Our poll followed a similar pattern to before; 80% of men and 75% of women saying that they washed their legs in the shower.
But what about the remaining quarter (or so) – the “leg neglecters”?
Are they right not to spend an age cleaning their legs in the shower, and have the people that wash everything been doing it wrong all along?
As you can imagine, we were intrigued to know whether we should spend a little more or less time washing our pins.
HOW LONG SHOULD YOU WASH YOUR LEGS IN THE SHOWER?
Despite me digging around the internet to try and find some more info about this, there isn’t much in terms of how long you should shower for, and especially not how long you should spend cleaning particular body parts like your legs.
Surely it’s relative to how dirty you and your legs are, isn’t it? You’re sure to spend longer scrubbing your pins after a 90-minute shift marshalling your Sunday League backline than you would after a half-hour swim, for instance.
Similarly so, perhaps you won’t wash your legs for as long after working an office shift as you would if working in a more manual profession, as an electrician for example.
On a basic level, the idea is that if you can see “visible soiling” on your legs, you should probably spend a tad more time tending to them.
There’s no “one wash fits all” approach to follow – it just depends how mucky and how long your legs are!
That said, it is possible to clean your legs (and other parts of your body) too much.
HOW OFTEN SHOULD YOU SHOWER?
No matter if you’re male, female, transgender or non-binary, we all want to strike the right balance with regards to our washing habits.
In short, the best way to prevent bacteria from building on your body is to stick to the basis of a simple shower routine and adjust according to your own personal preferences.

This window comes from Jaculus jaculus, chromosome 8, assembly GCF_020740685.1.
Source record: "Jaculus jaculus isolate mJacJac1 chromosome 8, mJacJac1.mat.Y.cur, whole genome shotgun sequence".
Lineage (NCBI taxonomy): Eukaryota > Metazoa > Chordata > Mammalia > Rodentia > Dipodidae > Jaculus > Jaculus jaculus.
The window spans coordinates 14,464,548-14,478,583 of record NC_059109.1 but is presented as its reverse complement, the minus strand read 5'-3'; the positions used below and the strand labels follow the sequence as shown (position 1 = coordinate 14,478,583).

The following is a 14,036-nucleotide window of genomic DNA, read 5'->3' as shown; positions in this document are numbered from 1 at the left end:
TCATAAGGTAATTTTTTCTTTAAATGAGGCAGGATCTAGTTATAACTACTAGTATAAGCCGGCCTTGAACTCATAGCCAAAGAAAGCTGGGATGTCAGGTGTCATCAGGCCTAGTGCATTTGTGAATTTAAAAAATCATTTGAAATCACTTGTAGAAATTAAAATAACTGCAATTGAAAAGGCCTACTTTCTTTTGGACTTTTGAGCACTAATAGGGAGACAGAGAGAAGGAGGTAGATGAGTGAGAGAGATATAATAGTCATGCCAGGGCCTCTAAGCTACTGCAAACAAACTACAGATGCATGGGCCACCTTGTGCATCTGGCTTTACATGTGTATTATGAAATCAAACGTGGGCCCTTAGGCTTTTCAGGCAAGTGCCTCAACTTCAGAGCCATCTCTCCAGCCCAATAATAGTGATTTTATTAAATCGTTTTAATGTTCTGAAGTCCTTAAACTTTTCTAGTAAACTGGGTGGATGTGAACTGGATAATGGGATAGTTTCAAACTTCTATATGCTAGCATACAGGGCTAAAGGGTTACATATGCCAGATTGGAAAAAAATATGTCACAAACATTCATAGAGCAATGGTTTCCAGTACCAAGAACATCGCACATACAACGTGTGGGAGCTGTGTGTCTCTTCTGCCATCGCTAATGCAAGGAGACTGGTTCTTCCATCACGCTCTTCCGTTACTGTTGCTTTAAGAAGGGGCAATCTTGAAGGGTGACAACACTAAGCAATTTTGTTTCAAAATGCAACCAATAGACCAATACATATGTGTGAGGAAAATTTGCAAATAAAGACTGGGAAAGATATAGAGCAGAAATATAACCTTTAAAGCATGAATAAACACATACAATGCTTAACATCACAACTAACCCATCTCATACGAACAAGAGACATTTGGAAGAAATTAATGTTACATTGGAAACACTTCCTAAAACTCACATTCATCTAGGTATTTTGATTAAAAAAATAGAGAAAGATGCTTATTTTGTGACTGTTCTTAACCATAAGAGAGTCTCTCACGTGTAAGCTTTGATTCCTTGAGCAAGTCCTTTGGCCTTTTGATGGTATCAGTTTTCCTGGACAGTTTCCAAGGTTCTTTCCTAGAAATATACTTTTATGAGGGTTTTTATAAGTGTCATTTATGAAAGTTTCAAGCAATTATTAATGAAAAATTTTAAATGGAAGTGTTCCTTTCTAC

Your face, armpits and private areas should be thoroughly washed at least daily, with other body parts open to interpretation based partly on your day-to-day work and leisure activity.
And if you’re in the 30.1% of women and 23.1% of men who don’t actively scrub any body parts whilst showering, maybe you should think about changing your ways from time to time, especially if visible soiling is afoot.
Washing your body is a good thing. And we all know the benefits of a good shower to awaken the senses.
Just don’t overdo it.
And keep it up males – this is one (unexpected) triumph we should cherish and protect in our severely scarce domestic armory!
If you have any interesting shower routines or stories you would like to share with us, don’t hesitate to get in touch with the Big Bathroom Shop team. You can leave your thoughts in the comments section below, or contact us via Facebook, Instagram or Twitter.
John trained in journalism before joining the Big Bathroom Shop team. His exceptional journalism skills allow him to meticulously research bathroom topics and bring you the very latest news and views on all things bath and shower related. He’s also a dab hand at Scrabble!